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1432897_tn?1322963137
I used to drink like you do.  It only got worse for me.  At your age I never even thought about cutting back or that I may even have a problem.  I can't tell you how to moderate or cut back.  That was something I couldn't do.  All I can say is that for me it got much worse.  I am now almost forty and have gone about 6yrs without a drink.  Please take some time now and get a good honest look at yourself and your relationship with booze.  Decide on the best path to take.  Good luck!!!
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Avatar_f_tn
Thanks for all the advice. I have decided to allow myself to drink every other day instead of everyday which I have been doing for the past couple of months. Hopefully this will lead to a more reasonable drinking pattern of twice a week.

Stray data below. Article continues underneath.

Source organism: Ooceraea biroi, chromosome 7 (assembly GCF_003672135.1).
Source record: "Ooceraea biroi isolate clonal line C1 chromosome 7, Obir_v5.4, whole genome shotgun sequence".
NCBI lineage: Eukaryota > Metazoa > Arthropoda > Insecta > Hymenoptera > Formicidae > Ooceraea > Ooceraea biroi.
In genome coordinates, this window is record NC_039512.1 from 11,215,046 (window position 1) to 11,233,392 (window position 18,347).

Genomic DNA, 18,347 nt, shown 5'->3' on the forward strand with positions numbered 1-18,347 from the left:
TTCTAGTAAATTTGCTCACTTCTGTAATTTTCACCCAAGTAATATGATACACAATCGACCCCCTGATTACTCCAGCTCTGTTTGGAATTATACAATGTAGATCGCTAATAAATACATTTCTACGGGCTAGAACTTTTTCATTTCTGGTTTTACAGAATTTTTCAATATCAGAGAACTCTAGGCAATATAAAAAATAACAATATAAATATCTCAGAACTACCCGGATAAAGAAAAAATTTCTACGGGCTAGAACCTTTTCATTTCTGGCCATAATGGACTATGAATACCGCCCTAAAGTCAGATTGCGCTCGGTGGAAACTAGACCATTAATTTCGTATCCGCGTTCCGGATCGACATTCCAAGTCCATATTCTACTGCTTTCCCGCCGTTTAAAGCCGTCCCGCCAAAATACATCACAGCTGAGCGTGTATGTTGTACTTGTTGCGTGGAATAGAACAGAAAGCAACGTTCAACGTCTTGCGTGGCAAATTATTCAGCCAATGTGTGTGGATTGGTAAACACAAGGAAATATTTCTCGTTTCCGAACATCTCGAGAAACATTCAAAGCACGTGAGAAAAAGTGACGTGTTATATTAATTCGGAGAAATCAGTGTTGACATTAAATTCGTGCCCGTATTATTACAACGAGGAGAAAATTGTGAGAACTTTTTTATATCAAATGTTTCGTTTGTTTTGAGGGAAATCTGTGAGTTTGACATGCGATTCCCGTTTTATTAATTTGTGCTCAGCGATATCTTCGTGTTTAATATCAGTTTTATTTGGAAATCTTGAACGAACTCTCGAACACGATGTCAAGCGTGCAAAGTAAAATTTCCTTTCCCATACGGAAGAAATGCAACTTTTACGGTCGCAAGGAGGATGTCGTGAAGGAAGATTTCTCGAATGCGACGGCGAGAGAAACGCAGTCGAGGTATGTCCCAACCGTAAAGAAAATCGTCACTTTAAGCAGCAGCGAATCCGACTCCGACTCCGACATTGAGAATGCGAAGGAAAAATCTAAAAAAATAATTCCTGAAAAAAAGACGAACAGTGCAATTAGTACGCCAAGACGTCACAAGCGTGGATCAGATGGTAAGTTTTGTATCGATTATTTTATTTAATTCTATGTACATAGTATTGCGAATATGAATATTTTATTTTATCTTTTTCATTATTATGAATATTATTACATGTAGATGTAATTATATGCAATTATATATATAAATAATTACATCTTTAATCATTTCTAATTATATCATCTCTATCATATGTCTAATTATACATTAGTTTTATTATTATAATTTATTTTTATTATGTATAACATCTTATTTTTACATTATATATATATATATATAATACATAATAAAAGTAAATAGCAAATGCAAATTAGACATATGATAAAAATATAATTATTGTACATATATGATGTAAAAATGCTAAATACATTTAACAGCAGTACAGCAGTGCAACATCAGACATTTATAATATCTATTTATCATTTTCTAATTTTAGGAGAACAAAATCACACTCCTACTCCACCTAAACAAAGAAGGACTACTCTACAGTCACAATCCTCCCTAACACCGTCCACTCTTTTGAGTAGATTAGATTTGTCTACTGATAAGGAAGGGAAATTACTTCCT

My father, brother and uncle are all alcoholics who drink heavily everyday so I know exactly where this road will take me if I don't try to fix things now. And I never want to be in the same situation as them. If I can not cut down my drinking over then next month I will try to stop altogether. Again thanks for all the advice and I will try to keep you updated on my situation.
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82861_tn?1333457511